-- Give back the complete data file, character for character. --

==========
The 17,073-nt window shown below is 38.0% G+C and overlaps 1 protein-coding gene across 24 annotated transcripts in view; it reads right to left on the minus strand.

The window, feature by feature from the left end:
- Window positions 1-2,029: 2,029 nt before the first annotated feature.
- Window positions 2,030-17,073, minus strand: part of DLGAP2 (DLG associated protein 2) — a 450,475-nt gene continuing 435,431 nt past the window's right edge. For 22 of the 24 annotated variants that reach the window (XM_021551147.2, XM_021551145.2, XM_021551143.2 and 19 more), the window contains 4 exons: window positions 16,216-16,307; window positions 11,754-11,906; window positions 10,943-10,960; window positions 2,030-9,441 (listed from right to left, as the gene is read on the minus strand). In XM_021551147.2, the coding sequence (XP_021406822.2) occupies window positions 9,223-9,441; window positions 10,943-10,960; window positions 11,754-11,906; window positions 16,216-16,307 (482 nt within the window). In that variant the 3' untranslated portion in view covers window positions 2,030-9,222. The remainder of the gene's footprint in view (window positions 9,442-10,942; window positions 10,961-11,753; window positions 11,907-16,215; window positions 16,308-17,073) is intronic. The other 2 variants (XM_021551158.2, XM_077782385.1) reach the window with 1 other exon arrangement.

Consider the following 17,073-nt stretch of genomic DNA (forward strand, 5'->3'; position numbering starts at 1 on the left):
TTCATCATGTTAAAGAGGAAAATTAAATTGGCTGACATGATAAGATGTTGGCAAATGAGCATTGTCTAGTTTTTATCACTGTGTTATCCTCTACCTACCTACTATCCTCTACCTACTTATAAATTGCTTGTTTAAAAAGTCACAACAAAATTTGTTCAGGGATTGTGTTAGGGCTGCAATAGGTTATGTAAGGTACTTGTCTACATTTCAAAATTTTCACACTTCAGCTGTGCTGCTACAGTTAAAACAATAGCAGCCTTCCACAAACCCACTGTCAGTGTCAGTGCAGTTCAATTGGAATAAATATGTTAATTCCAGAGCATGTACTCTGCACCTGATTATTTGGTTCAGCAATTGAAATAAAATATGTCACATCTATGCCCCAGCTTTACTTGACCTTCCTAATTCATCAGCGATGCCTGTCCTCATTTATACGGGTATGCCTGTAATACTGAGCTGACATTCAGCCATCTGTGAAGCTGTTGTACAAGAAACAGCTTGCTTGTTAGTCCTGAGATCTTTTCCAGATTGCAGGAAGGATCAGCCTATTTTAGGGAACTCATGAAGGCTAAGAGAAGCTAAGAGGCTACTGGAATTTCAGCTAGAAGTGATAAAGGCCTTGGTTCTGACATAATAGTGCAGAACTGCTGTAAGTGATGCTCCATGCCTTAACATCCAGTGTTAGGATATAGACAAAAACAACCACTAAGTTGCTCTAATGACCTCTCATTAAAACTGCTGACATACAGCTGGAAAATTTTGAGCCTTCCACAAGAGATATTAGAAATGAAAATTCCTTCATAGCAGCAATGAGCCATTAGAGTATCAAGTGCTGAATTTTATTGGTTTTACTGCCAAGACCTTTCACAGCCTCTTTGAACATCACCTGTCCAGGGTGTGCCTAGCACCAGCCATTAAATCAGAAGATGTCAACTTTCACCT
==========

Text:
The 17,073-nt window shown below is 38.0% G+C and overlaps 1 protein-coding gene across 24 annotated transcripts in view; it reads right to left on the minus strand.

The window, feature by feature from the left end:
- Window positions 1-2,029: 2,029 nt before the first annotated feature.
- Window positions 2,030-17,073, minus strand: part of DLGAP2 (DLG associated protein 2) — a 450,475-nt gene continuing 435,431 nt past the window's right edge. For 22 of the 24 annotated variants that reach the window (XM_021551147.2, XM_021551145.2, XM_021551143.2 and 19 more), the window contains 4 exons: window positions 16,216-16,307; window positions 11,754-11,906; window positions 10,943-10,960; window positions 2,030-9,441 (listed from right to left, as the gene is read on the minus strand). In XM_021551147.2, the coding sequence (XP_021406822.2) occupies window positions 9,223-9,441; window positions 10,943-10,960; window positions 11,754-11,906; window positions 16,216-16,307 (482 nt within the window). In that variant the 3' untranslated portion in view covers window positions 2,030-9,222. The remainder of the gene's footprint in view (window positions 9,442-10,942; window positions 10,961-11,753; window positions 11,907-16,215; window positions 16,308-17,073) is intronic. The other 2 variants (XM_021551158.2, XM_077782385.1) reach the window with 1 other exon arrangement.

Consider the following 17,073-nt stretch of genomic DNA (forward strand, 5'->3'; position numbering starts at 1 on the left):
TTCATCATGTTAAAGAGGAAAATTAAATTGGCTGACATGATAAGATGTTGGCAAATGAGCATTGTCTAGTTTTTATCACTGTGTTATCCTCTACCTACCTACTATCCTCTACCTACTTATAAATTGCTTGTTTAAAAAGTCACAACAAAATTTGTTCAGGGATTGTGTTAGGGCTGCAATAGGTTATGTAAGGTACTTGTCTACATTTCAAAATTTTCACACTTCAGCTGTGCTGCTACAGTTAAAACAATAGCAGCCTTCCACAAACCCACTGTCAGTGTCAGTGCAGTTCAATTGGAATAAATATGTTAATTCCAGAGCATGTACTCTGCACCTGATTATTTGGTTCAGCAATTGAAATAAAATATGTCACATCTATGCCCCAGCTTTACTTGACCTTCCTAATTCATCAGCGATGCCTGTCCTCATTTATACGGGTATGCCTGTAATACTGAGCTGACATTCAGCCATCTGTGAAGCTGTTGTACAAGAAACAGCTTGCTTGTTAGTCCTGAGATCTTTTCCAGATTGCAGGAAGGATCAGCCTATTTTAGGGAACTCATGAAGGCTAAGAGAAGCTAAGAGGCTACTGGAATTTCAGCTAGAAGTGATAAAGGCCTTGGTTCTGACATAATAGTGCAGAACTGCTGTAAGTGATGCTCCATGCCTTAACATCCAGTGTTAGGATATAGACAAAAACAACCACTAAGTTGCTCTAATGACCTCTCATTAAAACTGCTGACATACAGCTGGAAAATTTTGAGCCTTCCACAAGAGATATTAGAAATGAAAATTCCTTCATAGCAGCAATGAGCCATTAGAGTATCAAGTGCTGAATTTTATTGGTTTTACTGCCAAGACCTTTCACAGCCTCTTTGAACATCACCTGTCCAGGGTGTGCCTAGCACCAGCCATTAAATCAGAAGATGTCAACTTTCACCT